Peter Goldmark writes a weekly column for Newsday. He is former budget director of New York State and
We all understand that electronic devices have changed our lives. The impact they have on the way we live has to rank right up there with the mastery of fire and discovery of the wheel.
In talking with three women at a conference in California this month, I stumbled on a consequence of that electronic invasion that I had no idea even existed: e-nups.
What, you've never heard of e-nups? You've heard of prenups -- prenuptial agreements, right? Those are agreements couples make before marriage to determine who will have what right under what circumstances to which portions of the partners' respective financial and other assets.
E-nups are agreements couples make before or during a marriage or relationship to regulate circumstances in which they will use cellphones, iPads, laptops, etc.
The need for an e-nup arises out of a couple's search for a strong interpersonal relationship and a life of shared meaning -- all in the face of the heaviest and most inventive assault on cerebral machinery and sensory engagement in the 10,000 years since humans started living in communities.
You've seen people text while driving. You've seen people steal a look at a cellphone at the movies, at a party, or -- most frighteningly -- while in an airplane when all devices are supposed to be shut down. I saw survey results once that indicated some people even peek at their cellphones during sex.
The three women with whom I spoke said these e-nuptial agreements establish a mutually agreed upon set of rules about when and where they would use electronic instruments, so that moments of closeness with each other and quality interactions with their children were not mindlessly squeezed out by the digital blizzard.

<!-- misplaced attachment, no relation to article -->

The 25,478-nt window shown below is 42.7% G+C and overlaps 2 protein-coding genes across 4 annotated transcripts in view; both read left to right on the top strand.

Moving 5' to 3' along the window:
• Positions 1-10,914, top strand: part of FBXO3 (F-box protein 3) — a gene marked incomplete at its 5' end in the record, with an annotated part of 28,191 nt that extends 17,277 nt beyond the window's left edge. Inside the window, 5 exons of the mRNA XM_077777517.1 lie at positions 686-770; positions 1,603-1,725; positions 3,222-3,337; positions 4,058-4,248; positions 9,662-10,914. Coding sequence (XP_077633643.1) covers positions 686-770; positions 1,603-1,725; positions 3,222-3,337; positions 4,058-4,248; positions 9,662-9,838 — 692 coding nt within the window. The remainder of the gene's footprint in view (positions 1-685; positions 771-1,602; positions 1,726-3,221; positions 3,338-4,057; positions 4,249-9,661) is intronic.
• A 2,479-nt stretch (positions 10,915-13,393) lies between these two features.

A couple named Zoe and Kenny gave me permission to share some passages from the agreement they have been working on. Here's a section:
"The person wanting to use phone/computer needs to use intentional communication to obtain the permission of the other people present. If our daughter is present, we need to explicitly make sure that the other parent is willing/able to serve as primary caregiver."
This section refers to situations when permission of others present is required before using a laptop or cellphone. The draft is particular about restrictions that will apply, and joint consultation required, when their daughter is with them.
But other parts of the document propose flat restrictions on when electronic instruments can be used:
"We will not engage with our phones or work on our laptops at all in the following circumstances . . .
During meals together
When spending intentional time together (e.g., taking a walk, going to an event together, cuddling in bed)
When our daughter is present
During movies, plays, etc.
In social situations (i.e., with a group of friends)
In a confined space with others, even if it's "default time" (i.e., car, public transportation, elevator, etc.)"
Zoe and Kenny have been working on this agreement for nearly a year and are on their fourth draft. One of the other women I spoke with said she and her husband were considering making their agreement legally binding.
The agreements these couples are working on, and the commitments they entail, seek to reclaim from the digital onslaught a measure of direct, engaged communication and quality time in their lives as partners, parents and friends. I bet there are more couples working on e-nups than any of us suspect.